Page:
Top Five Themes from This Year’s AHIP Institute
Attending the AHIP annual conference is always a good opportunity to foster relationships with our current clients and to hear from thought leaders about where the industry is today and where it’s headed going forward. While overall attendance appeared down at this year’s event in San Diego, I thought the content and speakers were top notch compared to previous years and came away with some great highlights from the event.
Of the sessions I attended, there were five core themes that stood out:
1. B2B models will become increasingly extinct as the market moves toward B2C.
Health care has entered an era of disruption on many fronts, including a focus on the end user/consumer/patient who was once somewhat ignored. Demand has increasingly grown from patient advocates and others (including our work with What’s the Fix?) for people to be put at the center of everything in health care – and the industry is beginning to listen. I was pleased to see that existing and, in some cases, very old industry norms are beginning to give way to powerful market forces. As the political climate has changed and the national discourse become more consumer focused; the old incentive models are changing. As plans, providers and employers continue to integrate the previous value chain is by necessity pivoting toward B2C models.
2. Embracing disruption is the new path forward for all companies desiring to be relevant and profitable.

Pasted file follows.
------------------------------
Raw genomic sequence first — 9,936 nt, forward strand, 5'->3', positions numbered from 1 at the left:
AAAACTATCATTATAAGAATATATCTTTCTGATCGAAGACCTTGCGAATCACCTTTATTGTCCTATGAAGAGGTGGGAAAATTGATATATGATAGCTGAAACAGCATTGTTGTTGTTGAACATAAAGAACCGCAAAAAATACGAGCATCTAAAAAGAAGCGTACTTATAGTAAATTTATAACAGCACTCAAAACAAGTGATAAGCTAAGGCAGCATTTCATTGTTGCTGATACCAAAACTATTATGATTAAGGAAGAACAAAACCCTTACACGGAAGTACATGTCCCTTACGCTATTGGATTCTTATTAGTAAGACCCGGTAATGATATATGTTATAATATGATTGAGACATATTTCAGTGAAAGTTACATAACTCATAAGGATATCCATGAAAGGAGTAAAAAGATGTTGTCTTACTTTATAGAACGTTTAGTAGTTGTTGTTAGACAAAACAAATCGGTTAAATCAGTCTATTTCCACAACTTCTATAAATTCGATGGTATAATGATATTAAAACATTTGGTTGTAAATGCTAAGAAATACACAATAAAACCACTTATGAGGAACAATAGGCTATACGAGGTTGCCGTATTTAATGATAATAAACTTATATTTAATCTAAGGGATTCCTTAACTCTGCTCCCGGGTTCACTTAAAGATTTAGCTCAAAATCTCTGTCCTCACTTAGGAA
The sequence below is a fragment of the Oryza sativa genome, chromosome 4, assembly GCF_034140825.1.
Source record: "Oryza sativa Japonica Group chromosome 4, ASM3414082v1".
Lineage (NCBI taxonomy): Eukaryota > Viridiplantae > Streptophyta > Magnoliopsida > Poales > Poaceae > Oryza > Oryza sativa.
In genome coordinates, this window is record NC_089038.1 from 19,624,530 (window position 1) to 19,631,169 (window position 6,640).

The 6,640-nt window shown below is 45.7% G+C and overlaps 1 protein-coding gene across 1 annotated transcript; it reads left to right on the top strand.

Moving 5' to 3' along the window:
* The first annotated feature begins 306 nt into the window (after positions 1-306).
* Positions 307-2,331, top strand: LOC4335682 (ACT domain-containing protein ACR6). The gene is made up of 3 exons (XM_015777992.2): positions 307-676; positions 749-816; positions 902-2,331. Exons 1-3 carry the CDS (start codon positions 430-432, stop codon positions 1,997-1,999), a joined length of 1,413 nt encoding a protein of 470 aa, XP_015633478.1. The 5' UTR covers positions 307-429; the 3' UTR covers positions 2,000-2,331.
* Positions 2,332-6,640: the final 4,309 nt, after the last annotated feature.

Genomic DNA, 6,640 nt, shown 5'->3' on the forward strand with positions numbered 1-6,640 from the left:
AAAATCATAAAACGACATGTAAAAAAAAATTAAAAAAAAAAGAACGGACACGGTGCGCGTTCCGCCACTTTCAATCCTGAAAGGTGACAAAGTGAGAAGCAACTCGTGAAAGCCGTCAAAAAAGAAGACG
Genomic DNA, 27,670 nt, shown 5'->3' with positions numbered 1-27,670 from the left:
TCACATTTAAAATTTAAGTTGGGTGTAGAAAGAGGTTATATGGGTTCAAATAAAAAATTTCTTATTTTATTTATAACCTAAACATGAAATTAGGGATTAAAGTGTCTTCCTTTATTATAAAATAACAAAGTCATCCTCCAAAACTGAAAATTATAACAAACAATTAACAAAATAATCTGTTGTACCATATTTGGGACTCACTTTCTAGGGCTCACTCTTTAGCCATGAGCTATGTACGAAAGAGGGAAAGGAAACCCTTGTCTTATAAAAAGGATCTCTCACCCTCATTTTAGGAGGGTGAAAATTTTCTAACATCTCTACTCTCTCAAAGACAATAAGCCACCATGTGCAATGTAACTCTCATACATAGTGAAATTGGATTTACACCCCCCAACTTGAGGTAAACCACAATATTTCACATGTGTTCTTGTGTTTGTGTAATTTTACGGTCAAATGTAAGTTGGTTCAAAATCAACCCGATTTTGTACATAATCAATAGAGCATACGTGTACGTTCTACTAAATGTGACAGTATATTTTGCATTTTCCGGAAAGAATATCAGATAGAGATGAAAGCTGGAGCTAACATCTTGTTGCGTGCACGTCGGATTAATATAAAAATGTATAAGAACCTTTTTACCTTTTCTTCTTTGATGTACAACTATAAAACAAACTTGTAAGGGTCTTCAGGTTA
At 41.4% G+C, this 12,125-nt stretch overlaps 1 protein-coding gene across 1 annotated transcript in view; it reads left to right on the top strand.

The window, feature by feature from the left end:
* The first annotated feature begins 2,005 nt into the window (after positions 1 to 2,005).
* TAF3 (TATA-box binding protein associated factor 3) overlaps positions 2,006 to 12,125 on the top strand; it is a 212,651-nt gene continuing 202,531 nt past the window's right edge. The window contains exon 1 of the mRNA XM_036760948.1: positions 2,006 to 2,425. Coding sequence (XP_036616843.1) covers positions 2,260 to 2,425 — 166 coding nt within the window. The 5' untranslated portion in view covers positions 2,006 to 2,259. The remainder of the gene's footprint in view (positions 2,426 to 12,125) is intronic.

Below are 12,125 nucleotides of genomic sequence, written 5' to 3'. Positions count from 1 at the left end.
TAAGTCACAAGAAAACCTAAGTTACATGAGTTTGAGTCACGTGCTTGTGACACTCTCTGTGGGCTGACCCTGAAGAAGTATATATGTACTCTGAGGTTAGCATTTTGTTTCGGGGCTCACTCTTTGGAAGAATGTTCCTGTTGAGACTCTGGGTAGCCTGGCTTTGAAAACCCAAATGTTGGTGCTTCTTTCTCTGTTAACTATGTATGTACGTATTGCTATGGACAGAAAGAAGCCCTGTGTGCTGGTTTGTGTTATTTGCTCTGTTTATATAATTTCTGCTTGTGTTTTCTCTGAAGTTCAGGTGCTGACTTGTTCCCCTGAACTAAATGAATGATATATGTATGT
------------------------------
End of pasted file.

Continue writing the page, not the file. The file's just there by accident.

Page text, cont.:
Emergent technologies, consumer expectations and escalating health care costs are driving disruption and new companies are entering to challenge the status quo.
3. Interoperability of information is accelerating.
Data sets are disconnected today but when the connection begins to take shape, including cross industry data sets, the opportunities will be substantial in shaping and changing health care and interaction with consumers.
4. Focus needs to be on frictionless business interactions.
Health care legacy systems weren’t built to support rapid and robust expansion. Technology-based partnerships allow networks to grow faster and into more ecosystems than ever before. The outcome will be more seamless back office administration and better customer experience and service.
5. Consumer experience is/should be a core business focus.
The consumer should be the sole focus of companies. Whether it be the consumer’s user experience, how their data is secured or what privacy means for consumers in the future.
If I had to pick a favorite session, it would be Chris Dancy’s “Privacy, Data, and Personalization in 2030.” (For more background on Chris do a google search for ‘most connected man’.) His session was definitely the most thought provoking. For years, he has been tracking his life and interaction with digital devices. He dove into how people will interact and use data moving forward and how the concept of ‘privacy’ is most likely flexible and people will become more conditioned to be so given a “convenience addiction.”
I left San Diego feeling proud of how well HealthSparq is positioned to deliver on the themes above. Our tools and services are focused on helping consumer making smarter decisions and our expanded focus on leveraging data to personalize and augment the user experience is right in line with where our space needs to go.